Porn culture produces men who become enamored with the cult of the slut. It short-circuits the part of their brain that wants them to treat a woman as an equal (you know, as a human being and not an object) and instead turns her into a vector for his pleasure and dominance. It assigns value to sluts for their body parts and ability to shop said parts around.

I realize how man-hating this probably sounds. There’s probably not much I could do to convince the gentle reader that I am not, in fact, a man-hater. I would never generalize the entire species based on the actions of one. There is a bigger issue at work here. That issue is the reality that society itself has become completely devoid of compassion. You’d think this would be obvious the way American society has worked really hard to develop its “blame the victim” ethos, but a lot of people seem to think that this is a logical conclusion. Blame yourself for being poor! Clearly it’s something you did! Yep, because it’s my fault my $100,000 worth of degrees aren’t worth the paper they’re printed on.

This attitude has really taken root, I believe, in part because of the sadism of porn culture. Shit, we can’t even have healthy sexual relationships because the prevailing imagery depicts women getting their asses ripped open by hordes of men. I’ve sort of begun to think there’s something a bit wrong with someone who gets a rise out of that stuff.

My point with all this is how impactful these images that hit the mainstream can be. I really used to think porn was harmless; I did. I’ve begun to rethink that position a bit. Not that I’m ardently against it, but then again, this goes back to my ability to separate fact from fiction, fantasy from reality, glossy porn shoots from the actual awkward sweatiness of sex. As I’ve mentioned before, there are a lot of people who lack the ability to discern what is fantasy from how they should behave. I can see the fun in some of it; I’m a highly visual person, so I get that. But I also recognize it’s not the norm. We’ve effectively brainwashed our culture into believing this is real life.

Porn has contributed to this patriarchal idealism in the sense that men begin to think this is okay. I mean, there is nothing healthy about only getting it up if your girlfriend is off sacrificing her dignity to random strangers. Obviously a distinctly modern problem – a product of the imagery that we are incessantly bombarded with in the name of getting a few rocks off. We’ve come full-circle as a culture: so sexually repressed that sexual deviance is out in the open.

The only thing that is going to solve this is if people can learn to discern reality from the barrage of garbage that saturates their days. But the longer I take in the zeitgeist, the more depressed I get about the situation. I wish that we were free to openly acknowledge one another’s humanness. I wish that healthy sexual relationships were normal. I wish this freaking dialectical nightmare of a country would just realize there’s always more to the story, and not to just swallow everything you see wholesale.

Anyway, this one was long and opinionated. Thoughts?

Lining up at the trough

17 Dec

A few weeks ago, I walked into my class engaged in conversation with a colleague. We were discussing potential doctoral schools for him; places he could go to study early music. The conversation naturally (in our field, at least) turned to the Ivy League as not only the pinnacle of academic achievement but also a terrific place for that specialty.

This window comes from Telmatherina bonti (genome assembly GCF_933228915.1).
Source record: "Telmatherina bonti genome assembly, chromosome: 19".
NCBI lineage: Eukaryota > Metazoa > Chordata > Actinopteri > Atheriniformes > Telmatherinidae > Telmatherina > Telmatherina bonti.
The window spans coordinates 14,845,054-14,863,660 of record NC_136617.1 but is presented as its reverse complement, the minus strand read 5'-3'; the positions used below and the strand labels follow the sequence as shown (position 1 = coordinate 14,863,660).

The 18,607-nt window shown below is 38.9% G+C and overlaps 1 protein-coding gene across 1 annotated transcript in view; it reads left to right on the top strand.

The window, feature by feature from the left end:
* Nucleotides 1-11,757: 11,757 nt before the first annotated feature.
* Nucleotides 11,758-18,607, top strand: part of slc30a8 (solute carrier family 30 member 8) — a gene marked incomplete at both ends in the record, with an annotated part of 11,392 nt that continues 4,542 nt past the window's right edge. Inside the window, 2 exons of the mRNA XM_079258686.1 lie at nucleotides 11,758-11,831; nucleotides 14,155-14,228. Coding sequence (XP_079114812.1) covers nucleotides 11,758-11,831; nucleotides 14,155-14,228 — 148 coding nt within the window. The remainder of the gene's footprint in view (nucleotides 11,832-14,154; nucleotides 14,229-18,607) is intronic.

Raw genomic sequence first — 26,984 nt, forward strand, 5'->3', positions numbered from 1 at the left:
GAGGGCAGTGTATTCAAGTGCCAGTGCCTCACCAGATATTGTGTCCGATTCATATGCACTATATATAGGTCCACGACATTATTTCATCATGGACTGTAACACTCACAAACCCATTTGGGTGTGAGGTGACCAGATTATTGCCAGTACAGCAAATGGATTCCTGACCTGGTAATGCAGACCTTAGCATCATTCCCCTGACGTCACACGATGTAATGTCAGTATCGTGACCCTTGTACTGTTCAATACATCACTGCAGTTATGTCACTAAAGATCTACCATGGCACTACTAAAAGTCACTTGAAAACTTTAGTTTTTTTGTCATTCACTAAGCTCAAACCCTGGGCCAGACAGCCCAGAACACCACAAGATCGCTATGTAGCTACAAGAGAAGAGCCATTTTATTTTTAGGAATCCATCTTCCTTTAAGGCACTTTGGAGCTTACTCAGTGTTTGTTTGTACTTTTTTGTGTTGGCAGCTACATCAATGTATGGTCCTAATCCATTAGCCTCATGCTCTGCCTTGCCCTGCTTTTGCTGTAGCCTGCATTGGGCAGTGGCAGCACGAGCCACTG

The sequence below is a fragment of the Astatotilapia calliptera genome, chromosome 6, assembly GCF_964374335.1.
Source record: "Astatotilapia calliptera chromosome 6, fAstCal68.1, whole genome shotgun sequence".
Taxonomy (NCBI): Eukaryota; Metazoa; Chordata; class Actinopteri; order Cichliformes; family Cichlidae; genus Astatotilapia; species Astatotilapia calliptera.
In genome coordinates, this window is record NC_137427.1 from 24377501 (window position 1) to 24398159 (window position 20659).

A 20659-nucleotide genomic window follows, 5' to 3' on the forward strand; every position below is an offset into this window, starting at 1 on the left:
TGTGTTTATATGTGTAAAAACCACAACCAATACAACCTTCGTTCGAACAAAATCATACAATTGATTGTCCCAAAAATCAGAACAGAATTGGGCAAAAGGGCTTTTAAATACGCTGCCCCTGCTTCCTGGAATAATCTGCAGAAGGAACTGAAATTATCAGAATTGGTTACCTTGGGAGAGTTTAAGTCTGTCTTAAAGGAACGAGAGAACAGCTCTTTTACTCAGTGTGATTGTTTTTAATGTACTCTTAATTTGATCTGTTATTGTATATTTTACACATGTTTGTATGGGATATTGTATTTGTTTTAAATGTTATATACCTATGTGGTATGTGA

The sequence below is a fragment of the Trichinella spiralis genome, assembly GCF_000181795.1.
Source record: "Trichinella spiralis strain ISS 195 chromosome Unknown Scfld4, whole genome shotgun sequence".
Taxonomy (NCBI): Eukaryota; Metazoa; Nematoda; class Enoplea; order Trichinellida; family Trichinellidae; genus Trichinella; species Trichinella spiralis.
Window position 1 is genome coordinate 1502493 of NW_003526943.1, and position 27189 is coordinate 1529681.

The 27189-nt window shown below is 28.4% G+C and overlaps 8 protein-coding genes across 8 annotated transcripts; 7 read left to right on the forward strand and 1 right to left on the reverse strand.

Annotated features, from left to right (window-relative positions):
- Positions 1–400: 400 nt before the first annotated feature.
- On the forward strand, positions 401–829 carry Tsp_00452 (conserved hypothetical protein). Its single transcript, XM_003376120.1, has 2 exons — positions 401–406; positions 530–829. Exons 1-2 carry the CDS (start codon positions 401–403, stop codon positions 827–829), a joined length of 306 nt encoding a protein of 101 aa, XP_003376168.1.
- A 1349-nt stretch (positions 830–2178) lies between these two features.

Our professor overheard the tail end of our conversation, right as I was saying, “I thought about going to Yale, but sold myself short and never applied. Not that I lack the intellect.” She looked at me and said, “Be grateful you didn’t wind up in the Ivy League. They tell you how to think.”

At the time that seemed like an unusual statement. I mean, it’s the Ivy League. Aren’t we all indoctrinated to believe that achieving Ivy League admission is the pinnacle of academic achievement? That’s what teachers ram down our throats from the time we’re 6 years old – you have to get good grades so you get into a “good” school. “Good” schools are always implied to be places that carry serious weight on the piece of paper – Harvard, Yale, Princeton, etc.

I was toiling under the impression that these schools were some sort of intellectual haven where the big thinking happens. But, puzzled by my professor’s comment, I did some research. Turns out the Ivy League is a great place to be – if you’re already on the inside. There’s an academic caste system in play here, and if you’re born into the wrong caste, tough shit.

I’ve been reading a book lately by a guy named Chris Hedges called “Empire of Illusion: The End of Literacy and the Triumph of Spectacle.” This is the Amazon summary: We now live in two Americas. One—now the minority—functions in a print-based, literate world that can cope with complexity and can separate illusion from truth. The other—the majority—is retreating from a reality-based world into one of false certainty and magic. To this majority—which crosses social class lines, though the poor are overwhelmingly affected—presidential debate and political rhetoric is pitched at a sixth-grade reading level. In this “other America,” serious film and theater, as well as newspapers and books, are being pushed to the margins of society.

Hedges lays much of the blame for this phenomenon at the feet of the Ivy League machine, which produces elitists of mediocre academic caliber that work extremely hard to maintain the status quo. It is the illusion of an Ivy League education as accessible to anyone with the smarts that really incenses Hedges, and their ongoing effort to keep America complacent and stupid so they can keep walking all over the rest of us.